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Monday, August 11, 2014

Pelagic barnacles attached to a...

Sometimes I'm asked what my favorite invertebrate is.  I can't answer that question, because I'm intrigued by so many of them.  However, pelagic barnacles (Lepas spp.) would definitely make it onto a list of candidate species.  We found some a few days ago washed up on Salmon Creek Beach.  

Pelagic barnacles are often attached to driftwood or floating seaweed, but this time Eric spotted some growing on a different object.  Can you tell what it is?

Here's a slightly different angle:

And another showing the opposite side with a larger cluster of barnacles:

Did you guess what the barnacles were attached to?  

Warning: The next picture will give it away.


Yes!  These pelagic barnacles were growing on a feather!

When examined closely, Eric noticed a newly settled barnacle larva, called a cyprid, attached to the feather, too (see below).  You can see it just off to the left of the large cluster of feeding barnacles.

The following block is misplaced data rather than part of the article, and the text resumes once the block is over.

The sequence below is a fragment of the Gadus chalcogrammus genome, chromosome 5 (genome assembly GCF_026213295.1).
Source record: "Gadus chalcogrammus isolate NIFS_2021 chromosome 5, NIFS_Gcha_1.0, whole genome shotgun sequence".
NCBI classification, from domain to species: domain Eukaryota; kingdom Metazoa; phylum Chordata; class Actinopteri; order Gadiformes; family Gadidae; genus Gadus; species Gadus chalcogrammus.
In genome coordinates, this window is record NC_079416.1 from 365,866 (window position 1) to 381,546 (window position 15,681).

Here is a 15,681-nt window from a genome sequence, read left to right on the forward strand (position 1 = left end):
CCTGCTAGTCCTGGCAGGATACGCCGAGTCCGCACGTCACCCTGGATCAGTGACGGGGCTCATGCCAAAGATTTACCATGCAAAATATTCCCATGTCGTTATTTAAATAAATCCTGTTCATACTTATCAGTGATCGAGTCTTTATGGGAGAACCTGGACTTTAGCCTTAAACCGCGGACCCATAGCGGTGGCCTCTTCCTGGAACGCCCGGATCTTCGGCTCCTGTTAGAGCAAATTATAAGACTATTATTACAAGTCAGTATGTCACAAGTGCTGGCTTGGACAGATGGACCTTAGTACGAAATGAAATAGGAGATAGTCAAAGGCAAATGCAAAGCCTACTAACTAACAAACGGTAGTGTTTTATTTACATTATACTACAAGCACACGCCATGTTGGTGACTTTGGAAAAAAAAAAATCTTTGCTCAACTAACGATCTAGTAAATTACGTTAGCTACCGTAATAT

Below is a close-up of the cyprid:

Although I haven't photographed a cyprid on a feather before, I shared some nice images and an explanation about pelagic barnacle cyprids in 2012.

After Eric spotted the first feather-with-barnacles, I wondered how many we had passed by.  Although we were near the end of our walk, I found one more:

After discovering them, we had lots of questions.  For example Do the barnacles prefer a certain region of the feather?  If so, why?  Do some types of feathers make better floating rafts than others?  How many barnacles would it take to sink a feather? 

1 comment:

Leth Benz said...

Looks like feather duster worms have some new competition ;]